By Mark E. Smith
The dog sits on the stainless-steel examination table.
“Maybe we should muzzle her, so no one gets bit,” the veterinary assistant says.
“She’s deaf, it won’t help,” the vet says.
And, I’m astounded that veterinary medical professionals are acting as if my 22 lb., 4-year-old French Bulldog is a viscous alien – just because she’s deaf.
“She’s totally normal,” my sister chimes in.”You can examine her like a normal dog.”
“I don’t know?” the veterinary assistant says to the vet. “Maybe I can hold her for the exam?”
And, Lola, my little white fluff-ball with a black ring around her eye like the dog from Our Gang, just sits there, looking at the vet staff like they’re all insane. And, she’s right – these medical professionals are acting like idiots, as if they’ve never seen a dog before, as if a deaf dog completely throws out every rule of veterinary medicine, as if my sister and I entered the clinic with an unknown creature on a purple dog leash. It’s a freakin’ dog who hasn’t been eating normally and has been vomiting – this isn’t a paleontological mystery!, I want to scream.
“Just examine her – she’s a normal dog,” I say.
Of course, Lola is a normal dog physically, but being deaf-from-birth, she has developed extraordinary skills. As cliché as it sounds, she runs circles around my English Bulldog when it comes to using her senses (which might not be that impressive since all my English Bulldog wants to do is sleep on the couch or bark at the clothes drier). Lola is astoundingly visual, reading facial expressions, if not lips. We speak commands to her, and as long as she’s looking at us, she responds. And, she has an uncanny sense for vibrations. She knows before the rest of us that a car has pulled in the driveway, and when she’s sleeping on the floor and my wheelchair or footsteps pass by, she awakes. In fact, if you didn’t know Lola was deaf, you’d never have a clue – she’s just an alert, happy, hyper little dog buzzing around the house.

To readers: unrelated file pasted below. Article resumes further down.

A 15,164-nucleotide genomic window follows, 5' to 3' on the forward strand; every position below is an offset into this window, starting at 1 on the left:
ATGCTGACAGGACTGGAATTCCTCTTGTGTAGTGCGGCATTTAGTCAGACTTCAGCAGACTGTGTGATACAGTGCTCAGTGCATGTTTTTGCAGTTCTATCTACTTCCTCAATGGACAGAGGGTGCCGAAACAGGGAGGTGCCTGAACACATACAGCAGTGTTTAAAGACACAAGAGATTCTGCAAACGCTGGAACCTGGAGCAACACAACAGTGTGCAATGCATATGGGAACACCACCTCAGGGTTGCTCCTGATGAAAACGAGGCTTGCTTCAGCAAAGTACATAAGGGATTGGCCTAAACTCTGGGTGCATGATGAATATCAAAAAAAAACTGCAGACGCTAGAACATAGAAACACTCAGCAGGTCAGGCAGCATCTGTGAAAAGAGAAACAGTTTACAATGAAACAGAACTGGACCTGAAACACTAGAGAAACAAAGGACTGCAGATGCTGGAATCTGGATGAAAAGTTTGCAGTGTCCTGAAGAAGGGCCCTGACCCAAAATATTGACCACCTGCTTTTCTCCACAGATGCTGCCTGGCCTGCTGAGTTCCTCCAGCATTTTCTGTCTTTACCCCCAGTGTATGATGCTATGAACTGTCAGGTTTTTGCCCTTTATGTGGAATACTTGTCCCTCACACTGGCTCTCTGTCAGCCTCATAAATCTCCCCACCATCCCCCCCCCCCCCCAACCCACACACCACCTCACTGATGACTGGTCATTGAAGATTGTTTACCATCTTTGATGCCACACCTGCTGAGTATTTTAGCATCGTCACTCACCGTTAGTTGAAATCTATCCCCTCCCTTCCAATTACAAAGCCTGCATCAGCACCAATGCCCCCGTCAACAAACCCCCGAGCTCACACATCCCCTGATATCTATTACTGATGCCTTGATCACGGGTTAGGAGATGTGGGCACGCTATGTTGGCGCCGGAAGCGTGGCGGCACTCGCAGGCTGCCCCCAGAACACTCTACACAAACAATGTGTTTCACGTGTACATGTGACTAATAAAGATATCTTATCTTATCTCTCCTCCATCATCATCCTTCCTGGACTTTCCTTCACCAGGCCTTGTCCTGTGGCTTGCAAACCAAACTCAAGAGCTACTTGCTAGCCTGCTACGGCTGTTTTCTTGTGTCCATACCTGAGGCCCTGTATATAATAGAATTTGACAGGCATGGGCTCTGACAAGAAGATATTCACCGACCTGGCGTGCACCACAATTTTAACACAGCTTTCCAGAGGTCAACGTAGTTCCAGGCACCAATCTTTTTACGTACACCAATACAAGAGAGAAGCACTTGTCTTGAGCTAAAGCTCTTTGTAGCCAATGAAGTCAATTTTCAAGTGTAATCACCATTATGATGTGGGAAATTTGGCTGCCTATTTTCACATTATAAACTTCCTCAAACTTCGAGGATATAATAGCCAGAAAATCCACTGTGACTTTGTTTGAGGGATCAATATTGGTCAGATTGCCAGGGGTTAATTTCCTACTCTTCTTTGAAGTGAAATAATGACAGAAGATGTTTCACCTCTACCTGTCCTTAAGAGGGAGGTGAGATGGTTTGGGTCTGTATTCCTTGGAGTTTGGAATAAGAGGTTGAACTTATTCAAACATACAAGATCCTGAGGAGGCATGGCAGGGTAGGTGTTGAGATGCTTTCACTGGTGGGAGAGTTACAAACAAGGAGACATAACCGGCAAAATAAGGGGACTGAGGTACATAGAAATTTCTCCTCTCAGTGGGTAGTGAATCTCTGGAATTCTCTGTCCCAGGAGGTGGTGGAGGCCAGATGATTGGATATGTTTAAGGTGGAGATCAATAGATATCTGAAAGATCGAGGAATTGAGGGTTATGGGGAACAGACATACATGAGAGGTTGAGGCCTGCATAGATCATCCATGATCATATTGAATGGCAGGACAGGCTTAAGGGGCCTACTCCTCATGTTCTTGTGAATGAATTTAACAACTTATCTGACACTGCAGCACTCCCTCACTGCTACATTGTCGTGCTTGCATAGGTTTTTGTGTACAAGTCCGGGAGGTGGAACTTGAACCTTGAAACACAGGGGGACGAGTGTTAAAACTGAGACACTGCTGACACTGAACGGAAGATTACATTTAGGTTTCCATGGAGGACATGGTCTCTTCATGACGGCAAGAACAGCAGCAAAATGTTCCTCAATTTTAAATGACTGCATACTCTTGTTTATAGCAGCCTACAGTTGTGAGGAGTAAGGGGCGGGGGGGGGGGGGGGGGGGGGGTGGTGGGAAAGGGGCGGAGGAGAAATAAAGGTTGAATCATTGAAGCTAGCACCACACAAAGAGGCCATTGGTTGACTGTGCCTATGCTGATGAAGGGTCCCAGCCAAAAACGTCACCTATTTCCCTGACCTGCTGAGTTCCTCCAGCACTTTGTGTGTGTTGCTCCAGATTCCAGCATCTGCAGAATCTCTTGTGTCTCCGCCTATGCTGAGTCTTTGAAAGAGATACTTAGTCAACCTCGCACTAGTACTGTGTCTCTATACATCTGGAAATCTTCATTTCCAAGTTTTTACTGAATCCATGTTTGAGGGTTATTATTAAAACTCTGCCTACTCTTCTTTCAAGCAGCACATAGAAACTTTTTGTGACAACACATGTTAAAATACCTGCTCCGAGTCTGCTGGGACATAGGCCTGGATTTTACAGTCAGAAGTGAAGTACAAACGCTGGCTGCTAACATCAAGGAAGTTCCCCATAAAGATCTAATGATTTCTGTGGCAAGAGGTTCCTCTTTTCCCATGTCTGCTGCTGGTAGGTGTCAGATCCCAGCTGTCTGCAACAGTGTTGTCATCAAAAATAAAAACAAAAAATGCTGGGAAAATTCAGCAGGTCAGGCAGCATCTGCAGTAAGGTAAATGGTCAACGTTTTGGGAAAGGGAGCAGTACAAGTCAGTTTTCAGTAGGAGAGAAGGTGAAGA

But, the vet knows that Lola is deaf, and it clearly freaks out her and her staff. Lola looks and acts like any other dog at the vet clinic, but the fact that it lists her as deaf on her medical chart changes everything, making her “disability” more perception than reality.
Finally, the vet examines her and notes, “It’s tough to tell what’s really going on because she’s deaf.”
If she wasn’t deaf, would you ask her a litany of questions, expecting a verbal response from her? I wanted to say but refrained. Really, because a dog is deaf, it’s tough to tell why it’s vomiting? What kind of asinine correlation is that? Clearly, a Critical Thinking course isn’t part of the curriculum for veterinary medicine.
With my sister and I advocating for Lola, she’s finally X-rayed, gladly finding no internal blockages – no rubber balls or cotton socks in her digestive tract – and she’s ultimately diagnosed as having a stomach virus, prescribed a diet of boiled hamburger and rice. In short, the dog’s vomiting got it prescribed a personal chef – ingenious!
And, as I pay the $258.14 bill at the check-out counter, with Lola standing beside me, her panting, pug-nosed face pointing toward the door, wanting to go home, I’m again reminded of how shockingly ignorant the medical field can be toward those of us with disabilities – dogs or humans, no matter.